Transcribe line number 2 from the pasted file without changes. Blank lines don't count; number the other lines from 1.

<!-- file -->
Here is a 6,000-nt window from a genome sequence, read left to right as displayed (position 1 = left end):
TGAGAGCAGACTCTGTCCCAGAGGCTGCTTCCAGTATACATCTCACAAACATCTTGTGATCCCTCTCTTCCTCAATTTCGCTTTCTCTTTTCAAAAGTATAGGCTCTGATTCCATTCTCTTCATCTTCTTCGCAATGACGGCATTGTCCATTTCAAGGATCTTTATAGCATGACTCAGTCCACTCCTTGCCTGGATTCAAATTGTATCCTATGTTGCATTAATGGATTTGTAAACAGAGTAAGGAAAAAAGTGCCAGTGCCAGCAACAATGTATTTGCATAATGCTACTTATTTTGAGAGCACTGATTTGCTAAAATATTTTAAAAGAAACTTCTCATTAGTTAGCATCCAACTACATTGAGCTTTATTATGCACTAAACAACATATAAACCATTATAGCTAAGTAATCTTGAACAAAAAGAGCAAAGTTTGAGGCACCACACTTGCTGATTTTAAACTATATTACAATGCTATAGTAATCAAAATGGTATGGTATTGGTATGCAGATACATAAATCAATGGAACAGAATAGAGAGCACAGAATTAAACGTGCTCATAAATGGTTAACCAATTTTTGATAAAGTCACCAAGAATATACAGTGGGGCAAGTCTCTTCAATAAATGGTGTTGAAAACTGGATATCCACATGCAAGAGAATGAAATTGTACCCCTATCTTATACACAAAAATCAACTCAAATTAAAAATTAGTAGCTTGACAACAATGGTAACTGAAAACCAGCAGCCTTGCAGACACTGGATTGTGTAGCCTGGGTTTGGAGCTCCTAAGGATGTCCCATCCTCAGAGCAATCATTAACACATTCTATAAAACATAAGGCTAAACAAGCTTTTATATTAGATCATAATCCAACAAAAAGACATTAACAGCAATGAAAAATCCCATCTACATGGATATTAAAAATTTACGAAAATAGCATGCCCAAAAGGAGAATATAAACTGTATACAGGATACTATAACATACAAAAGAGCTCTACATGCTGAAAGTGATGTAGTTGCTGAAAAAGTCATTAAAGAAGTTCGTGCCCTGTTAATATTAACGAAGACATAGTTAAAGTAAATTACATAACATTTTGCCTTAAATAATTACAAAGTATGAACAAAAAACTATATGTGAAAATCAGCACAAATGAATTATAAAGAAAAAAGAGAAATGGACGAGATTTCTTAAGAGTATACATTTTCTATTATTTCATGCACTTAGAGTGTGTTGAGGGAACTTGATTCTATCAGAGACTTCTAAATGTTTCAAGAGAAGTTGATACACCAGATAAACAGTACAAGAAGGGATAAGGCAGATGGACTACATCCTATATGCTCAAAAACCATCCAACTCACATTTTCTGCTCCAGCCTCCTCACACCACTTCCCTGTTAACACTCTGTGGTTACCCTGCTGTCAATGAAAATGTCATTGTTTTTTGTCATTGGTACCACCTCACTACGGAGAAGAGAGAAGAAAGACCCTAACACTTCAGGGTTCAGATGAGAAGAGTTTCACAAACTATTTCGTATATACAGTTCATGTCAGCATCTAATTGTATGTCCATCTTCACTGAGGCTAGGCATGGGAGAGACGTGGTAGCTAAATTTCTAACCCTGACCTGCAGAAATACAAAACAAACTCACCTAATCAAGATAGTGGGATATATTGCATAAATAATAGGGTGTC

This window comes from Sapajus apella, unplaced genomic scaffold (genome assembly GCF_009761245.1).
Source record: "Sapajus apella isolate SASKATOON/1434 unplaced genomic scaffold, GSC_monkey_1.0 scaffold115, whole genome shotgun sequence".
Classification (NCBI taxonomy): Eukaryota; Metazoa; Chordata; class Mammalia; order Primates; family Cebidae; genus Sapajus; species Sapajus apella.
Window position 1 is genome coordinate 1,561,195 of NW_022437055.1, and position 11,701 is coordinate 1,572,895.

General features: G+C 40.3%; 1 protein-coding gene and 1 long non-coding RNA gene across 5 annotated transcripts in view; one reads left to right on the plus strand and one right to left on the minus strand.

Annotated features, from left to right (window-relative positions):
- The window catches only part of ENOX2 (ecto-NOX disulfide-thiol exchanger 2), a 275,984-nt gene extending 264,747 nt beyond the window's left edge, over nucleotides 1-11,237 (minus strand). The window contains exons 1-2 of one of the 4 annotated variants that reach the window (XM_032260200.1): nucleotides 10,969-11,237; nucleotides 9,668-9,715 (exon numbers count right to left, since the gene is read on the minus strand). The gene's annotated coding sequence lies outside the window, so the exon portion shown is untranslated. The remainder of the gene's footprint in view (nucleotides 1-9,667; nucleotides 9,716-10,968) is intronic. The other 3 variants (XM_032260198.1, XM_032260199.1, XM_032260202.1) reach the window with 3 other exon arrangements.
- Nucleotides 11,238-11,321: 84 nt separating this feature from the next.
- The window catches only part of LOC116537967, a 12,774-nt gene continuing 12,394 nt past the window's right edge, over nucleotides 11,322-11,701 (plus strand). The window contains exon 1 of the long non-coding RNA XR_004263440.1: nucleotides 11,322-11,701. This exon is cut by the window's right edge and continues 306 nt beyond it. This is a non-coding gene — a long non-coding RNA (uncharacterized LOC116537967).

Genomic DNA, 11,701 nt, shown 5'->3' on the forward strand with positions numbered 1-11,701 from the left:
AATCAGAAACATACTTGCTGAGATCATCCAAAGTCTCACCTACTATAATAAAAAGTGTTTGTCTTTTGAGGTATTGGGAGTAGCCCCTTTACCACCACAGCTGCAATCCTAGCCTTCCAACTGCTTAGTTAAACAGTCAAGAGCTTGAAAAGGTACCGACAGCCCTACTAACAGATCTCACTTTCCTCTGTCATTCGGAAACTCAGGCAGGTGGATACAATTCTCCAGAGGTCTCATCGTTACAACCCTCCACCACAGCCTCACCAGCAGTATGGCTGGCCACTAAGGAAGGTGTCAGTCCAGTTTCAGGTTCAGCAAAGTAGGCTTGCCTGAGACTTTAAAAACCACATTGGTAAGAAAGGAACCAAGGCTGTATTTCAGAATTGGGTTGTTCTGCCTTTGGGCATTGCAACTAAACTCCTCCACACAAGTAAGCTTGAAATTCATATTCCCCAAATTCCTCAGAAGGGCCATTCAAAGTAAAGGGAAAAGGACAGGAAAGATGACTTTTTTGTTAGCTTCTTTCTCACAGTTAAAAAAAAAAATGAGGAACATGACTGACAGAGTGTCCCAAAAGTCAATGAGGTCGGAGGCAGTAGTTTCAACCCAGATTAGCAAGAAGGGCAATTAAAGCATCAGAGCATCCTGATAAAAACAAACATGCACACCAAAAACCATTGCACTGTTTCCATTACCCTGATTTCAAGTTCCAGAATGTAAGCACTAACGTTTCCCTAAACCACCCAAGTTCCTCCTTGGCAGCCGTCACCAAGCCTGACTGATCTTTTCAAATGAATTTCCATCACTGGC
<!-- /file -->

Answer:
TGAGAGCAGACTCTGTCCCAGAGGCTGCTTCCAGTATACATCTCACAAACATCTTGTGATCCCTCTCTTCCTCAATTTCGCTTTCTCTTTTCAAAAGTATAGGCTCTGATTCCATTCTCTTCATCTTCTTCGCAATGACGGCATTGTCCATTTCAAGGATCTTTATAGCATGACTCAGTCCACTCCTTGCCTGGATTCAAATTGTATCCTATGTTGCATTAATGGATTTGTAAACAGAGTAAGGAAAAAAGTGCCAGTGCCAGCAACAATGTATTTGCATAATGCTACTTATTTTGAGAGCACTGATTTGCTAAAATATTTTAAAAGAAACTTCTCATTAGTTAGCATCCAACTACATTGAGCTTTATTATGCACTAAACAACATATAAACCATTATAGCTAAGTAATCTTGAACAAAAAGAGCAAAGTTTGAGGCACCACACTTGCTGATTTTAAACTATATTACAATGCTATAGTAATCAAAATGGTATGGTATTGGTATGCAGATACATAAATCAATGGAACAGAATAGAGAGCACAGAATTAAACGTGCTCATAAATGGTTAACCAATTTTTGATAAAGTCACCAAGAATATACAGTGGGGCAAGTCTCTTCAATAAATGGTGTTGAAAACTGGATATCCACATGCAAGAGAATGAAATTGTACCCCTATCTTATACACAAAAATCAACTCAAATTAAAAATTAGTAGCTTGACAACAATGGTAACTGAAAACCAGCAGCCTTGCAGACACTGGATTGTGTAGCCTGGGTTTGGAGCTCCTAAGGATGTCCCATCCTCAGAGCAATCATTAACACATTCTATAAAACATAAGGCTAAACAAGCTTTTATATTAGATCATAATCCAACAAAAAGACATTAACAGCAATGAAAAATCCCATCTACATGGATATTAAAAATTTACGAAAATAGCATGCCCAAAAGGAGAATATAAACTGTATACAGGATACTATAACATACAAAAGAGCTCTACATGCTGAAAGTGATGTAGTTGCTGAAAAAGTCATTAAAGAAGTTCGTGCCCTGTTAATATTAACGAAGACATAGTTAAAGTAAATTACATAACATTTTGCCTTAAATAATTACAAAGTATGAACAAAAAACTATATGTGAAAATCAGCACAAATGAATTATAAAGAAAAAAGAGAAATGGACGAGATTTCTTAAGAGTATACATTTTCTATTATTTCATGCACTTAGAGTGTGTTGAGGGAACTTGATTCTATCAGAGACTTCTAAATGTTTCAAGAGAAGTTGATACACCAGATAAACAGTACAAGAAGGGATAAGGCAGATGGACTACATCCTATATGCTCAAAAACCATCCAACTCACATTTTCTGCTCCAGCCTCCTCACACCACTTCCCTGTTAACACTCTGTGGTTACCCTGCTGTCAATGAAAATGTCATTGTTTTTTGTCATTGGTACCACCTCACTACGGAGAAGAGAGAAGAAAGACCCTAACACTTCAGGGTTCAGATGAGAAGAGTTTCACAAACTATTTCGTATATACAGTTCATGTCAGCATCTAATTGTATGTCCATCTTCACTGAGGCTAGGCATGGGAGAGACGTGGTAGCTAAATTTCTAACCCTGACCTGCAGAAATACAAAACAAACTCACCTAATCAAGATAGTGGGATATATTGCATAAATAATAGGGTGTC